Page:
The symptoms of progress inaugurated under the government of the President, General Obregon, have continued, and, on the whole, it may be said that the situation of Mexico is in à more satisfactory condition than has been the case for a number of years.

Relations with foreign countries continue to extend, and, although Mexico is not yet diplomatically recognised either in Great Britain or the United States, it is likely that, if the present conditions continue, this event will come about in the near future.

PERU. In Peru the chief points of interest have been industrial and commercial. The United States has shown itself extremely active in its attention to Peruvian internal enterprise, while numerous plans are being considered by capitalists in Great Britain to further the development of many of those districts which have hitherto remained practically untouched. The political difficulties with Chile have been alluded to in the note on that Republic.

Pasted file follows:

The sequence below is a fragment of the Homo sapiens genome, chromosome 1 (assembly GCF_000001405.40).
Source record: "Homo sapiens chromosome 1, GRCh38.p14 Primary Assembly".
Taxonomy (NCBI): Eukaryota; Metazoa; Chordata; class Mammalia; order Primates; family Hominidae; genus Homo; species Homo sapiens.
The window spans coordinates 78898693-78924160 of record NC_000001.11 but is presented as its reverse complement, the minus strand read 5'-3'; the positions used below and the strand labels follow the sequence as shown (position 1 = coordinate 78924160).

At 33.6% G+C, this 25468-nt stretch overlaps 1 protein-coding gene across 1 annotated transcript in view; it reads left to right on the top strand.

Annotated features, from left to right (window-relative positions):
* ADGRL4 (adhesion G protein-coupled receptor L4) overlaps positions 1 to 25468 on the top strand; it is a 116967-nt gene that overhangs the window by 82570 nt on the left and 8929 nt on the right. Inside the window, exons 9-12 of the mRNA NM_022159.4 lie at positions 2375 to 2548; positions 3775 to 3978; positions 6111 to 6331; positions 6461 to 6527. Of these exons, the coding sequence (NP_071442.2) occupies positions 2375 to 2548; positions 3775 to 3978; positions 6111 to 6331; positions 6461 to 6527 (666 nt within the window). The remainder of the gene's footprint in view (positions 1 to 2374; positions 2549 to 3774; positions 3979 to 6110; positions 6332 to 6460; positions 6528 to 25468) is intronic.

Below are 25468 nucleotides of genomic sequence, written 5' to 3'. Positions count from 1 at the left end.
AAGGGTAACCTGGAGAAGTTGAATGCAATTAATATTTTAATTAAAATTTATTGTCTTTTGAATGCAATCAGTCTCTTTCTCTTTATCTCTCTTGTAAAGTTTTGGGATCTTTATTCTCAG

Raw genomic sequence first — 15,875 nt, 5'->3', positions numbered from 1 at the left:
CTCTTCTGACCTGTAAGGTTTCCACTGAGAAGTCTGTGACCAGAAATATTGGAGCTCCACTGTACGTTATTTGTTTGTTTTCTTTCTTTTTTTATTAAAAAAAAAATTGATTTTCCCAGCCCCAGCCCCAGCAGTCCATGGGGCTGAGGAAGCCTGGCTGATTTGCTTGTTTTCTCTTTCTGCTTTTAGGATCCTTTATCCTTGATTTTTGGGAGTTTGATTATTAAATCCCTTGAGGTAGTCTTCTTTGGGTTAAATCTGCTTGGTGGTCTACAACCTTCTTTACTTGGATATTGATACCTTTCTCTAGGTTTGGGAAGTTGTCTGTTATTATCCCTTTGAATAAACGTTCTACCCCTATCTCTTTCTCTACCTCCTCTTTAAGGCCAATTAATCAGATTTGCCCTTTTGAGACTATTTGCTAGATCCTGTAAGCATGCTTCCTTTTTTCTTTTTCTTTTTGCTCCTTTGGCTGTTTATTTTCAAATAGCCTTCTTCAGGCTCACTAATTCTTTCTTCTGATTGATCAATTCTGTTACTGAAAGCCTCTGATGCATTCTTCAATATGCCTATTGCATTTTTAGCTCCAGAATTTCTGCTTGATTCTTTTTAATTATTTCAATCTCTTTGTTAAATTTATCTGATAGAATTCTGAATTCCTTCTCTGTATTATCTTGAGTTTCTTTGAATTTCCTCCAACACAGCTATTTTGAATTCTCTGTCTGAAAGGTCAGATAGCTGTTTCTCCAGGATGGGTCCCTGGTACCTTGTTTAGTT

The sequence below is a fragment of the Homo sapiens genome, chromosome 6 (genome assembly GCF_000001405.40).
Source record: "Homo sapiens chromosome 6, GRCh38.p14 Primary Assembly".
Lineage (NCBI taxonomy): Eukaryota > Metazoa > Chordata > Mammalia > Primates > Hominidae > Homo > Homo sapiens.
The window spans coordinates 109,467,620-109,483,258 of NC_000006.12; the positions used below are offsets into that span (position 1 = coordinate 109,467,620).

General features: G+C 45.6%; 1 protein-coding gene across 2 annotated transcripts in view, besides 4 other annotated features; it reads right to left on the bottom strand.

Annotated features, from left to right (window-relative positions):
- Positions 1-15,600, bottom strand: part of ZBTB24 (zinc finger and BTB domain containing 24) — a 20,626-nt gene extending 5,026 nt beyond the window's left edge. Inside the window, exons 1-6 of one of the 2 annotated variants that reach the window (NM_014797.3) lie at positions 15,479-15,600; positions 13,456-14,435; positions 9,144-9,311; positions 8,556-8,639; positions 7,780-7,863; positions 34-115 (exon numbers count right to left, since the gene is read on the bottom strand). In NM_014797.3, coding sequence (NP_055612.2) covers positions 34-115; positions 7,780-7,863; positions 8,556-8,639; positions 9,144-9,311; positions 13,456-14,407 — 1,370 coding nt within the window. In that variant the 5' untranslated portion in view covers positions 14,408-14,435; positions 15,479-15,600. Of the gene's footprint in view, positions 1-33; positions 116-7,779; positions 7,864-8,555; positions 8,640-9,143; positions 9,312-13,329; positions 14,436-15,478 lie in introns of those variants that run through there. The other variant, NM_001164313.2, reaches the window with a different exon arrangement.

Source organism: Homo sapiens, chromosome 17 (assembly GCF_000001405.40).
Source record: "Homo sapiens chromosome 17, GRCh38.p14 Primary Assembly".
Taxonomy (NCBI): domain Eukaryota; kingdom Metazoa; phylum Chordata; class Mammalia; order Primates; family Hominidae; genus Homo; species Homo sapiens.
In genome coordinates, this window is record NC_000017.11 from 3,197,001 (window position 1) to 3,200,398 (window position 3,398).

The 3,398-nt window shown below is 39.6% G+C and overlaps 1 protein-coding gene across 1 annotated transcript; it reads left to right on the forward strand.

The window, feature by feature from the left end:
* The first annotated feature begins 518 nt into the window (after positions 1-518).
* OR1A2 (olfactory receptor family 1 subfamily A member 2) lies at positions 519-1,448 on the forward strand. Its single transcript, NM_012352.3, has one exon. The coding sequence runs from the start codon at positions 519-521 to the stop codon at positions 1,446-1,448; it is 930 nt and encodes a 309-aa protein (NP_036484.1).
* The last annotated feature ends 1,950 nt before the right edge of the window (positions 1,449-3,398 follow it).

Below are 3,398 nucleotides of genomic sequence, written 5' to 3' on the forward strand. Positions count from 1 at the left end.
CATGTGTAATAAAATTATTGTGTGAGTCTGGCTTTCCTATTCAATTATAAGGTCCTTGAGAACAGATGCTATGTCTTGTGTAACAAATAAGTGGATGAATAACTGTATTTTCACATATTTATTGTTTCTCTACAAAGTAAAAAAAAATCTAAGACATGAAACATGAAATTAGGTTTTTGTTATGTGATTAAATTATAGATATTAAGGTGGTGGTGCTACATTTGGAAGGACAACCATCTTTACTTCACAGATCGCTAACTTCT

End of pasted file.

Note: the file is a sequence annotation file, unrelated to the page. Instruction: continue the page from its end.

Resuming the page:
URUGUAY From the political point of view there is nothing of importance to record in Uruguay. Notwithstanding the advanced social enactments of the Government, strikes are still prevalent from time to time, one of the most notable of last year being that of the telephone employees.

Considerable progress has been made with the transport links with Argentina, and, in addition to the aviation service, a more rapid steamship service is now available between Montevideo and Buenos Aires.

Commercially, much the same circumstances have affected Uruguay as Argentina, and the low prices ruling in the cattle market have adversely affected the Uruguayan landed interests.